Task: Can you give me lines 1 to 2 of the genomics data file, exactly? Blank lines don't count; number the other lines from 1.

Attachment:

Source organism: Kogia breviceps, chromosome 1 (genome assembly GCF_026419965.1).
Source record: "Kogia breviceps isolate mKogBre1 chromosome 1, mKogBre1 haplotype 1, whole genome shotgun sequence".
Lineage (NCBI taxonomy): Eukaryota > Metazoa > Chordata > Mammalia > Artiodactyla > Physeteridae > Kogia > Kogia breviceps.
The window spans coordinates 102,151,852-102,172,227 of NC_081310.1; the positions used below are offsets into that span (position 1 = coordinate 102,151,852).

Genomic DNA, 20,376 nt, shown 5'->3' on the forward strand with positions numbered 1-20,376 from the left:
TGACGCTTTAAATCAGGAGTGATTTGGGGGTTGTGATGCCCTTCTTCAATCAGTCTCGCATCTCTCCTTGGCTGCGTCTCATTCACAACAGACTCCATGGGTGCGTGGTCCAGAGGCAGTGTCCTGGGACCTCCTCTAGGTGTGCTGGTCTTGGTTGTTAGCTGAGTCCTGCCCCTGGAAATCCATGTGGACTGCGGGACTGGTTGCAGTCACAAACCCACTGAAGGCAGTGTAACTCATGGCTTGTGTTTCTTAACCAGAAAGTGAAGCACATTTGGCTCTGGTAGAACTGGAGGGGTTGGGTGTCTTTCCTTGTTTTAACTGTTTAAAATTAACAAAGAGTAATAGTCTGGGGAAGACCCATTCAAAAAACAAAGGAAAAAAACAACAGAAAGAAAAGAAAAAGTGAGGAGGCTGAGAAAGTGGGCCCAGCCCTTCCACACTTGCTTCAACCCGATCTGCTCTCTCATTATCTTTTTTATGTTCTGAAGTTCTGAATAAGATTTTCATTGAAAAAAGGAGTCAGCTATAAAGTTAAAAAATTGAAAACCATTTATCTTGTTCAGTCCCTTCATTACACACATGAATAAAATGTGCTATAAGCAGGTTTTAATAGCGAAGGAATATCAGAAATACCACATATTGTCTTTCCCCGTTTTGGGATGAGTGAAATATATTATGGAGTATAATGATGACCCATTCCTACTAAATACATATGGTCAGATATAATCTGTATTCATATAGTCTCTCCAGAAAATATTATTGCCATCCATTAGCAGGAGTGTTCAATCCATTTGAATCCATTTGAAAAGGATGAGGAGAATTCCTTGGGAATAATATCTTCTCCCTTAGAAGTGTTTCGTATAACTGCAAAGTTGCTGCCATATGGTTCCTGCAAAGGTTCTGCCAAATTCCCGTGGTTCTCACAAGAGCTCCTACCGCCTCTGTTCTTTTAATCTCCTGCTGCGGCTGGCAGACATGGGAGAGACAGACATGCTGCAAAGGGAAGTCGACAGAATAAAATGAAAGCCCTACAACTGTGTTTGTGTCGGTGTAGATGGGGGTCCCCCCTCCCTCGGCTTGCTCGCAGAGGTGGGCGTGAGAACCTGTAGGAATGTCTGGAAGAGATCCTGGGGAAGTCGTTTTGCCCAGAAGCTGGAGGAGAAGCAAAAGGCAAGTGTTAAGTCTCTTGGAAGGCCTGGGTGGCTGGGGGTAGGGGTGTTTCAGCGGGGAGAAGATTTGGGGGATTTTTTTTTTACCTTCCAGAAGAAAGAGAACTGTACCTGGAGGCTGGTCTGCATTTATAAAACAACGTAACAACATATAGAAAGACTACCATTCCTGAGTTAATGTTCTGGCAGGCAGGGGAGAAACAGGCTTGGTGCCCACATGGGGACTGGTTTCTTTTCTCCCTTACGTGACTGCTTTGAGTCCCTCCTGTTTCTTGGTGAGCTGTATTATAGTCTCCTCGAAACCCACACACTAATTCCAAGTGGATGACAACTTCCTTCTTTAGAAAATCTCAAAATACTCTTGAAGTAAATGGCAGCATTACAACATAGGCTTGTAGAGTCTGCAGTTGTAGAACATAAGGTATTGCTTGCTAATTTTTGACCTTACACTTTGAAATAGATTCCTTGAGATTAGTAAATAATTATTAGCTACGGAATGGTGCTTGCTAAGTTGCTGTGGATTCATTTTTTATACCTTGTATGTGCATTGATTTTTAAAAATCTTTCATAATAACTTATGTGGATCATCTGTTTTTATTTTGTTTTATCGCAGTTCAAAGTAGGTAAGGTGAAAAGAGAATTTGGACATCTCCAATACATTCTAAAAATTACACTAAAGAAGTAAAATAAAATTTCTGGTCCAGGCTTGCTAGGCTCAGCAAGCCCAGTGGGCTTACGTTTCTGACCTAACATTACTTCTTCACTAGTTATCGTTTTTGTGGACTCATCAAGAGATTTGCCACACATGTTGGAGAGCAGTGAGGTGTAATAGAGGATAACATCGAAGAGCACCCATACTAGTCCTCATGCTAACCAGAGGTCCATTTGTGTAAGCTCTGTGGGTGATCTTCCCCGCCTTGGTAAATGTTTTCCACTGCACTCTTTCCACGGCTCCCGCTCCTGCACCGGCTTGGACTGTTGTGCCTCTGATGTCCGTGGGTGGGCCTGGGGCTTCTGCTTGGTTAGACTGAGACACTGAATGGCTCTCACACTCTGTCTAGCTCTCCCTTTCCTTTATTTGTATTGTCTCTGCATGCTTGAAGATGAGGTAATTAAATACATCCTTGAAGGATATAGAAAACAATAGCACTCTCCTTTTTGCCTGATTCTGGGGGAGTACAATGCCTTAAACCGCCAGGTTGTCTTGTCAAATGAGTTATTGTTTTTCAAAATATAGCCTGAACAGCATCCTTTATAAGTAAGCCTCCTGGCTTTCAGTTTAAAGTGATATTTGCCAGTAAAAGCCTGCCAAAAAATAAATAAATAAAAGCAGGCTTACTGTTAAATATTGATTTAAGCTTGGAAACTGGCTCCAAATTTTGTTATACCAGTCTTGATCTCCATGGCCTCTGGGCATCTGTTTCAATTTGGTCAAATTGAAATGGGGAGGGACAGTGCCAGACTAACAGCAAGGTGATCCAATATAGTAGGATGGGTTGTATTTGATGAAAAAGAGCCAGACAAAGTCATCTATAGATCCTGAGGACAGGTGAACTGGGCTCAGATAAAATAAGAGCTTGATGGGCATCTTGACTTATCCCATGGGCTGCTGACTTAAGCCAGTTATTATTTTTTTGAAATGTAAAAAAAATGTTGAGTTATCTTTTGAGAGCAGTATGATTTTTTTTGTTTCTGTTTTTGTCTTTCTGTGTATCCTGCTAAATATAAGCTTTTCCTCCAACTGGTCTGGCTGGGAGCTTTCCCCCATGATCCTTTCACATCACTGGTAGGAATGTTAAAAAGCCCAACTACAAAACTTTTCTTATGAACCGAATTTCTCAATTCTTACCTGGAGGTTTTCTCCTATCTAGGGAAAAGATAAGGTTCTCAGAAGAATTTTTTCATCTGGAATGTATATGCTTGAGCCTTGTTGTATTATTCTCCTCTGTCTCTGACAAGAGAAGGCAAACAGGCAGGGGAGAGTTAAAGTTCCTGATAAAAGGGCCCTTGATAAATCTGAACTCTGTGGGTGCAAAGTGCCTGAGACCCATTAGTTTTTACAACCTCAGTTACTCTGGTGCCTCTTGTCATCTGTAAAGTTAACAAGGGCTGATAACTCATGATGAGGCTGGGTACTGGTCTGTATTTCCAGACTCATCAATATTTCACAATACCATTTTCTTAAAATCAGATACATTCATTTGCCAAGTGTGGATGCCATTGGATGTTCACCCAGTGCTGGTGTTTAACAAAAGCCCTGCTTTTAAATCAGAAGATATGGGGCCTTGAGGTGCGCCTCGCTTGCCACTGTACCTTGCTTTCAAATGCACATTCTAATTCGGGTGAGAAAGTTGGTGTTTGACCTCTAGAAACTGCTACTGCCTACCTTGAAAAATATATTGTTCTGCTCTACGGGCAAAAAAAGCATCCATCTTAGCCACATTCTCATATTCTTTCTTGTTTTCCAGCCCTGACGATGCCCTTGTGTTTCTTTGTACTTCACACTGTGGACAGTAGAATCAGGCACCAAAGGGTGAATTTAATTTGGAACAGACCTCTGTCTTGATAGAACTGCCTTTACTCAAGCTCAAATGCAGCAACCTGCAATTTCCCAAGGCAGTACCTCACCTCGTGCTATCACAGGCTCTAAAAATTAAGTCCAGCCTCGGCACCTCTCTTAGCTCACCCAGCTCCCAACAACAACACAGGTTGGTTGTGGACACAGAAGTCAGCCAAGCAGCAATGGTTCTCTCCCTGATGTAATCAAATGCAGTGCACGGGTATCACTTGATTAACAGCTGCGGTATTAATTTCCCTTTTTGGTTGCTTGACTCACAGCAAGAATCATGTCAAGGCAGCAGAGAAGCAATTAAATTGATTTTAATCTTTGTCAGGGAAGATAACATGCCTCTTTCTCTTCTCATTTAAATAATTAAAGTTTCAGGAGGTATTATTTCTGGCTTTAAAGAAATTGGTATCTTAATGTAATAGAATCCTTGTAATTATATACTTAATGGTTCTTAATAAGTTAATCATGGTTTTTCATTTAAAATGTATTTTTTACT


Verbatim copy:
Source organism: Kogia breviceps, chromosome 1 (genome assembly GCF_026419965.1).
Source record: "Kogia breviceps isolate mKogBre1 chromosome 1, mKogBre1 haplotype 1, whole genome shotgun sequence".